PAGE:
‘Temporality’ should not be seen as a self-evident category. Imagination of the past and future is informed by a background conceptualization of space and time. By imaging some spaces as ‘outdated’, we overlook their socio-political-ideological meaning.4 Consequently, by imagining some spaces and some people in the future, others are left behind. With the aim of inclusivity, there has been an urge in recent sociological scholarship to ‘spatialize’. We have seen many efforts of spacializing (globalizing) the story of modernity and reworking it away from being the internal story of Europe alone.5 However, imposing one futuristic image onto the whole world has hardly been addressed.6 Futuristic pluralism is an under-researched vision and complicated in practice. Therefore, studying the relationship between time, space, and the built environment is a part of this PhD project.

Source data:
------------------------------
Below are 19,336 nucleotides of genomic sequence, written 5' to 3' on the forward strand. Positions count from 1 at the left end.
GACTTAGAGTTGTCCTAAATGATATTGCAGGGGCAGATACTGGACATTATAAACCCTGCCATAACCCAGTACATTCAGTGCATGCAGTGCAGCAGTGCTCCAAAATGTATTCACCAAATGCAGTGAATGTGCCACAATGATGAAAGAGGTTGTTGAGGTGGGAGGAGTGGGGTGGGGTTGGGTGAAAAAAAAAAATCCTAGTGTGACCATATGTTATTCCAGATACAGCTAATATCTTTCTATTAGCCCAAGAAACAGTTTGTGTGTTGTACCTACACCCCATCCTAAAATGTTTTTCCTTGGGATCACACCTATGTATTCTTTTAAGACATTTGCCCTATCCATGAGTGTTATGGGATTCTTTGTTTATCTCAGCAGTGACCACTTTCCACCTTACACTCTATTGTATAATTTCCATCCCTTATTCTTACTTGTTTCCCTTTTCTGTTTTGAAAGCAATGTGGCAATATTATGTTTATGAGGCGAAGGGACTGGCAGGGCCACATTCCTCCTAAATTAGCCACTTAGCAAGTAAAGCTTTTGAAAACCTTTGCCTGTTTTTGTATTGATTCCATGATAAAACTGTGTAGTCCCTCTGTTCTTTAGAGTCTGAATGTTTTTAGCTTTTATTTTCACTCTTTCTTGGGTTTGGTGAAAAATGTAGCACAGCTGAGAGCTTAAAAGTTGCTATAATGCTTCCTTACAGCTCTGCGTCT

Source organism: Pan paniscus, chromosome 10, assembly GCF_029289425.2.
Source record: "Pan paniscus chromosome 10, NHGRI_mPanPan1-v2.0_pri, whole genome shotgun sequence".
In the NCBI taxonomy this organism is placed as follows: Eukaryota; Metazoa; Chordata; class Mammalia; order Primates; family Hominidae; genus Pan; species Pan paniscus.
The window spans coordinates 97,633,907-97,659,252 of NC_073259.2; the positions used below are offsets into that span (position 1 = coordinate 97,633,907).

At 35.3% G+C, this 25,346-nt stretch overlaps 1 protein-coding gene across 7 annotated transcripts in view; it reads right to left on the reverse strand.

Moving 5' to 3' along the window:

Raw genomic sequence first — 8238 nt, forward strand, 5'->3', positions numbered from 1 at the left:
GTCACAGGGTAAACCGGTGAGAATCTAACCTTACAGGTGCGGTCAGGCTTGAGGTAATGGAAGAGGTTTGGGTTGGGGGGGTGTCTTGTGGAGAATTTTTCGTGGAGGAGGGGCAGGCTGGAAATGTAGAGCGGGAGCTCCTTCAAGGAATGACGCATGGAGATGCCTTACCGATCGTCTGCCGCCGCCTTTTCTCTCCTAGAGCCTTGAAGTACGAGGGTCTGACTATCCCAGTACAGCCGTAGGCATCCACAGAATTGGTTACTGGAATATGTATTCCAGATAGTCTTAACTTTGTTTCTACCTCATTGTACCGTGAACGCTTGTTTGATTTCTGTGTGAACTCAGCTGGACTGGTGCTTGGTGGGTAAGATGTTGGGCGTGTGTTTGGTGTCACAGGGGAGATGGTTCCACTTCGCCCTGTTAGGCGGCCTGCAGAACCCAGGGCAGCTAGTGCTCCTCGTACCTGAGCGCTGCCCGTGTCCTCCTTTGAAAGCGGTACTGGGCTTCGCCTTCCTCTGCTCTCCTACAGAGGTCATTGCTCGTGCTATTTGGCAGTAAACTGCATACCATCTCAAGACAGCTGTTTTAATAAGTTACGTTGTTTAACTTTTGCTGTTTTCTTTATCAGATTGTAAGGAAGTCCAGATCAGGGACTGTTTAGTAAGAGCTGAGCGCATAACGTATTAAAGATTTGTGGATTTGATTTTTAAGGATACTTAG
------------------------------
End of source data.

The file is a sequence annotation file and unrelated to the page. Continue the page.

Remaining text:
In a celebrated 1980 essay, ‘Do Artifacts Have Politics?’,7 Langdon Winner claims that technologies embody specific forms of power and authority, rather than being politicized by the context in which they are situated. Modifying Winner’s argument, this project argues that appropriation and social function of material objects may change over time, but only within the limits set by these material components. The role of the latter in social forces and social power is what this project aims to explore. Engaging with spatial hierarchies and the legacy of material objects can shed light on various paradigms of urban planning that have existed in Bokaro Steel City.

Research design

The research will be based on ethnographic fieldwork, archival research, and interviews with local urban professionals. The research fieldwork consists of four phases.